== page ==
mattnyc99 writes: Rand Simberg has a report from the Space 2007 conference about a new proposal from Boeing that would upend NASA's expensive plan to return to the moon by building a propellant refueling depot in sub-orbital space—saving tons more time, weight and money for the new lunar base. From the article: "How the propellant would reach such a pitstop in the sky is really the beauty of Boeing's concept. NASA has been seeking ways to involve both international partners and the commercial sector — Michael Griffin, the agency's administrator, said recently that such a 'private/public synergy' was 'crucial for the future' — but NASA has been reluctant to put any partner on the critical path. The good news? Anyone can make propellant, and anyone can deliver it." Sounds like NASA and the space billionaires might finally be able to help each other...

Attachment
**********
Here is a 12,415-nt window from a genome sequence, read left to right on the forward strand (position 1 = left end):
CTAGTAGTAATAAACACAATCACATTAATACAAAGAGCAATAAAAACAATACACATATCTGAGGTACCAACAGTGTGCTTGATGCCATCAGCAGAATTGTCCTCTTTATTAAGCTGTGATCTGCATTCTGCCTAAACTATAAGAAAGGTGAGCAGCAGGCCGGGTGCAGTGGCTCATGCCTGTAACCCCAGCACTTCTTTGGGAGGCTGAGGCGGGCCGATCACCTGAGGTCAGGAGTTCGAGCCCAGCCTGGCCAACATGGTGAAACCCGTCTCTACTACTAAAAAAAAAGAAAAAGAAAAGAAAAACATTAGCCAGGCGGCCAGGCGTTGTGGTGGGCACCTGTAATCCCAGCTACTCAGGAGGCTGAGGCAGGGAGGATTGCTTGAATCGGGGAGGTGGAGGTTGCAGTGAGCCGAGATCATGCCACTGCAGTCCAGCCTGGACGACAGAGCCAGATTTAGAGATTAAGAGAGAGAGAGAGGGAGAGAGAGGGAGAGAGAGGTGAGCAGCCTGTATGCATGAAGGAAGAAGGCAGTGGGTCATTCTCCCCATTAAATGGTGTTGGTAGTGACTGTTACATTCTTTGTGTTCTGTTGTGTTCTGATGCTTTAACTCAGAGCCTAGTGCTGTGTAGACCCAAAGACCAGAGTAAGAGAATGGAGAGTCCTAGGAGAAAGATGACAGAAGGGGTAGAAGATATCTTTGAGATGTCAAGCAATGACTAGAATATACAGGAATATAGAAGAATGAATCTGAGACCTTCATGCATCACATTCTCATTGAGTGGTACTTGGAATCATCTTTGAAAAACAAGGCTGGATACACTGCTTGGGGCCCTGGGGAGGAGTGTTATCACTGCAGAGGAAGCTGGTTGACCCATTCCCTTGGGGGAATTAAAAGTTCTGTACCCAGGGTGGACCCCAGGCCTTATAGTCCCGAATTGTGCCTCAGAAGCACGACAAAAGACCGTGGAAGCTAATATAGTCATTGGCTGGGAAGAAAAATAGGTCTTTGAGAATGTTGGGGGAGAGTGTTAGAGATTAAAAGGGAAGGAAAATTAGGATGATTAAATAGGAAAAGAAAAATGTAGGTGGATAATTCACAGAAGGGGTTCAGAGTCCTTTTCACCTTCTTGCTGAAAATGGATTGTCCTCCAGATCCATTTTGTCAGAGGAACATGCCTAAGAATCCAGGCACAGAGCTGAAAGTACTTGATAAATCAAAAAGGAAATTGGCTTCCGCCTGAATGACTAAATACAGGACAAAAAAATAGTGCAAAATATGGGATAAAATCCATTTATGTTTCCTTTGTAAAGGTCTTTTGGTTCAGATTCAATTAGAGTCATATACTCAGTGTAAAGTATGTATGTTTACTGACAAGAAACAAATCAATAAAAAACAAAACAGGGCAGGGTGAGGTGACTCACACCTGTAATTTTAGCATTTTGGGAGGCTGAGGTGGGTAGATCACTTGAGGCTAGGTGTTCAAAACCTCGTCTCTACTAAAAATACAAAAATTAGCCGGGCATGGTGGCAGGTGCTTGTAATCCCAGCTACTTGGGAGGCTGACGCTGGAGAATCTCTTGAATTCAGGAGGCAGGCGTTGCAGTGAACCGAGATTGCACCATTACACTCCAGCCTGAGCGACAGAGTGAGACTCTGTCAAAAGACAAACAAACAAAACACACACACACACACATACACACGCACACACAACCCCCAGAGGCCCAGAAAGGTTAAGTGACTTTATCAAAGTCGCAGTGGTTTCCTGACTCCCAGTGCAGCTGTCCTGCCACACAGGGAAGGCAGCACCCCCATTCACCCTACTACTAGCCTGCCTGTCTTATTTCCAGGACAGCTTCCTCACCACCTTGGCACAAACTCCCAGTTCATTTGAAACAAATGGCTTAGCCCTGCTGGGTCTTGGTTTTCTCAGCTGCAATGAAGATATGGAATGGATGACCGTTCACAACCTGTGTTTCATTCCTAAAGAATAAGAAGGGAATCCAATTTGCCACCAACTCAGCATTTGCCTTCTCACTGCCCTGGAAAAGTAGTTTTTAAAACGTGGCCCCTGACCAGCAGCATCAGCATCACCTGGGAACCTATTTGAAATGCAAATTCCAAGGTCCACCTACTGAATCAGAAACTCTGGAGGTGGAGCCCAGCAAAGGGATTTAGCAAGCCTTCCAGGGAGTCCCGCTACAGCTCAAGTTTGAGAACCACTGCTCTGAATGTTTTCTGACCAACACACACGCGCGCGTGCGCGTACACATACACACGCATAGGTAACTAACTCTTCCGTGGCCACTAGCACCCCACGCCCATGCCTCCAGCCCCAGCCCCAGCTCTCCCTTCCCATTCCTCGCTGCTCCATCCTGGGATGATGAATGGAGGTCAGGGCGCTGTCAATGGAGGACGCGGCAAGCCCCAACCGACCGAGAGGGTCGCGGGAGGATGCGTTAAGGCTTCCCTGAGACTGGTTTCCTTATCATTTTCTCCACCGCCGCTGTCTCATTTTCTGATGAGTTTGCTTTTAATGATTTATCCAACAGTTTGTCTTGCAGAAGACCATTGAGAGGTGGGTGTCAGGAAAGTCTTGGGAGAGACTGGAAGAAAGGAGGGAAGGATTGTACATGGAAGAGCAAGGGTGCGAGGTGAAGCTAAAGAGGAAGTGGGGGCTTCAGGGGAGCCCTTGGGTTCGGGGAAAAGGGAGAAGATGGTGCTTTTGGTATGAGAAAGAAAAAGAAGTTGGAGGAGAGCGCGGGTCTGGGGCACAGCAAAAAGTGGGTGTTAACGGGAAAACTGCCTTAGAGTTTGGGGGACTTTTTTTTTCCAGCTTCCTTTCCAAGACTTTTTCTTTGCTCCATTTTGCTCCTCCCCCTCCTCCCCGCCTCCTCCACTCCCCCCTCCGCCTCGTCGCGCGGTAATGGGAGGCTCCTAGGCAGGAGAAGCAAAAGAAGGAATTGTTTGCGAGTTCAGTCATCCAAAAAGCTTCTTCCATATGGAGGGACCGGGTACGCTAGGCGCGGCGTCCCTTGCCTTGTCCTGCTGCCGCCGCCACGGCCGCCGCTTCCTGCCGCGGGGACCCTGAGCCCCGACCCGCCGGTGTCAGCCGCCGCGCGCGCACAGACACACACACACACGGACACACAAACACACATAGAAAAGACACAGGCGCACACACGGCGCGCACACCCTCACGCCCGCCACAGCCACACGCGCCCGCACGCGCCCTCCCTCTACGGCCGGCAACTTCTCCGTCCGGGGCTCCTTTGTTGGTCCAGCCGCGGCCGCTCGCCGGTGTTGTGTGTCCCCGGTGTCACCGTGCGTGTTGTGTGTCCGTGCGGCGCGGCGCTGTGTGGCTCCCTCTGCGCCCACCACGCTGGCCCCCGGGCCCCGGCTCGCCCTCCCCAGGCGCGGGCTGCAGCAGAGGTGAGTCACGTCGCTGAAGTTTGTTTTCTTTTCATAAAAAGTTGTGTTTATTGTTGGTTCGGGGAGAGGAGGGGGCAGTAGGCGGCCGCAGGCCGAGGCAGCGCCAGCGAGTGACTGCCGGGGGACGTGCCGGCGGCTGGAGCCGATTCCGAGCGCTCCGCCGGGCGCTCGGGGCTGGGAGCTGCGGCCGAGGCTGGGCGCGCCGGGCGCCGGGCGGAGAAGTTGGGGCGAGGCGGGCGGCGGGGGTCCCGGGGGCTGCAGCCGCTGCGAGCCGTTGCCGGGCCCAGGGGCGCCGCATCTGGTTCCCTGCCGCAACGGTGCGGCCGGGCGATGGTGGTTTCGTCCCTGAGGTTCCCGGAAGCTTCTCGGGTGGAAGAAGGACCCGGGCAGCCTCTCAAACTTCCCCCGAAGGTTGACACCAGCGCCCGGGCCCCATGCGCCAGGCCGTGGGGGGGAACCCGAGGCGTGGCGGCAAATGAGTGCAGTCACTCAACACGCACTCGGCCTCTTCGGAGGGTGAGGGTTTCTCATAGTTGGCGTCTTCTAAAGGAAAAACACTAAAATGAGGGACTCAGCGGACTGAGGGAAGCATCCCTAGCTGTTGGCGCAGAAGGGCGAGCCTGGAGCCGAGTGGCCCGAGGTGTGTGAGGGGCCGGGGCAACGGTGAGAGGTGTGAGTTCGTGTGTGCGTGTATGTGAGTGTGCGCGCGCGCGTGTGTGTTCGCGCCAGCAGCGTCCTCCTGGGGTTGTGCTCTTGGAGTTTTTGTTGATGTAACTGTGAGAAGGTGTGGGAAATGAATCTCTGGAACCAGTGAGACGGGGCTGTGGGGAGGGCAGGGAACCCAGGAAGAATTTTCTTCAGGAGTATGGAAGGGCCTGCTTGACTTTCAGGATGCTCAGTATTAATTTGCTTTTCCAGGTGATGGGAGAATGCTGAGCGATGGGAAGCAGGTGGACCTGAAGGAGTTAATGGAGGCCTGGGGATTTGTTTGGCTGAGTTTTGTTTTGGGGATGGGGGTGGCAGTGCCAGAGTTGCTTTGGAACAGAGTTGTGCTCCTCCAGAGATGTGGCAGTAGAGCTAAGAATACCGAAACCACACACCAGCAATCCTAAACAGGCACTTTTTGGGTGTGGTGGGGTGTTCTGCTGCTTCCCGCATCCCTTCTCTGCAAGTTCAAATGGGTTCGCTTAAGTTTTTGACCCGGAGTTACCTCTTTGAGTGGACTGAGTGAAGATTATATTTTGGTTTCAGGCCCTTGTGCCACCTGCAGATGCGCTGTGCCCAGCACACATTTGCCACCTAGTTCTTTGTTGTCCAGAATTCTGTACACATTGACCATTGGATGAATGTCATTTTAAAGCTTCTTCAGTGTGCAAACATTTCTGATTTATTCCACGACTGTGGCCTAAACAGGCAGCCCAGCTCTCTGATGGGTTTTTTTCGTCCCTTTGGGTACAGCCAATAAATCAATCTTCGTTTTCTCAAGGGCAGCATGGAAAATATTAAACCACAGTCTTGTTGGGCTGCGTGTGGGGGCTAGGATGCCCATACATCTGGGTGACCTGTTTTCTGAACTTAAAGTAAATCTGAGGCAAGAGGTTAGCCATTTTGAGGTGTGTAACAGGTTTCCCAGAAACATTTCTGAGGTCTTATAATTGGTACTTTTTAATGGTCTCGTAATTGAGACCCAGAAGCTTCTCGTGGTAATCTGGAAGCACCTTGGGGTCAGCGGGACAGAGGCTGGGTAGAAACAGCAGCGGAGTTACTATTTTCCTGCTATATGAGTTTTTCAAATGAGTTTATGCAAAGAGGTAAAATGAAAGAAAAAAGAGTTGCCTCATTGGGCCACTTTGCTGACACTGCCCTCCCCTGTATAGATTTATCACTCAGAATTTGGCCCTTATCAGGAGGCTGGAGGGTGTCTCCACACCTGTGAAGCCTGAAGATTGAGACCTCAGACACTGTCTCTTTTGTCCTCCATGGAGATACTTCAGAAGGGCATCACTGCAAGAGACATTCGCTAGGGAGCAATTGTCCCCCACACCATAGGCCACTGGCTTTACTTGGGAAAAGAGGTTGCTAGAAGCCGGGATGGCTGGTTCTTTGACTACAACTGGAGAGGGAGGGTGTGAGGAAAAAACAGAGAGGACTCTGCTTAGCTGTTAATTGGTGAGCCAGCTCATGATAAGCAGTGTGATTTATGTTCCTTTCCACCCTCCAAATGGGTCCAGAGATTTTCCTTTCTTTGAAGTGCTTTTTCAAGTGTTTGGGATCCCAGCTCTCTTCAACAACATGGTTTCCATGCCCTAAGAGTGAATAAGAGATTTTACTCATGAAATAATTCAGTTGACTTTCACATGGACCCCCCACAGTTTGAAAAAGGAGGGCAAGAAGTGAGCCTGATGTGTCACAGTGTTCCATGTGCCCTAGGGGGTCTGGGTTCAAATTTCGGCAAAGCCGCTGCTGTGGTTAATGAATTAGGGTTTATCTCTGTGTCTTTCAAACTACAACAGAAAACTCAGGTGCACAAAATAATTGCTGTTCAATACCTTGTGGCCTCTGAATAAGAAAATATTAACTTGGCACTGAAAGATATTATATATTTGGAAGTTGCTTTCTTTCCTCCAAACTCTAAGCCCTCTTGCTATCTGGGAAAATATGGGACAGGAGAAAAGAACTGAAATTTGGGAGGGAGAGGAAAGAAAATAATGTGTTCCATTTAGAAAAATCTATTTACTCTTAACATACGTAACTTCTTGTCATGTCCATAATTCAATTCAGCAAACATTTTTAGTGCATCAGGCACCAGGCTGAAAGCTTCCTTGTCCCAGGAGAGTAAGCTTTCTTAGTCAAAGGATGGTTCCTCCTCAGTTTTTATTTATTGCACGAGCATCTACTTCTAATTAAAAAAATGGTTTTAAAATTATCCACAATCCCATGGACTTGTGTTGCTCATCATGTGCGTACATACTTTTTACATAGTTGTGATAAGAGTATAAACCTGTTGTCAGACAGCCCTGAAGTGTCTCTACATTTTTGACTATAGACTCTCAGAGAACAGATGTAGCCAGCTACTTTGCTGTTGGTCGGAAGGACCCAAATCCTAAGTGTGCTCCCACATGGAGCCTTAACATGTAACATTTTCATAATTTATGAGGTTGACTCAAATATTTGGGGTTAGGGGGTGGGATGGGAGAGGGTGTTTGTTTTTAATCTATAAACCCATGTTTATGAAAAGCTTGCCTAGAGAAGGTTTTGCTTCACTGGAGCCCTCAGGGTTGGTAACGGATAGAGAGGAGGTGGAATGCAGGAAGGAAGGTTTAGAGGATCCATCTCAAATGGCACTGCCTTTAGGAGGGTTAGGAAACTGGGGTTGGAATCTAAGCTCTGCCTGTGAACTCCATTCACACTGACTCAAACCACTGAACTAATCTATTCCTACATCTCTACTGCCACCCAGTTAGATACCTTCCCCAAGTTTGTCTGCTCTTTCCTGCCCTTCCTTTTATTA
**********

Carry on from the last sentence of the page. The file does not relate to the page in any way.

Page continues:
Sierra Victor writes: "I work for a major youth serving non-profit and we're debating how we can use Facebook/MySpace/etc. Our kids are all on it, but we have no real policy on how we exist in those mediums. Our defacto existence is controlled by a group of teens. How do we represent our program in the best light? We want to maintain the social aspects, but also promote our programs. Any advice from Slashdot on how we aproach this?"
buzzardsbay writes: In a rollicking interview with eWEEK magazine, Apple guru Steve Wozniak dishes on Jobs, the iPhone and, ultimately, open source, saying: "There's always a group of people that wants to undo the forces of industry that have given us so much in terms of wealth, and there's always people who want things to be free. The open-source movement starts with those sort of people."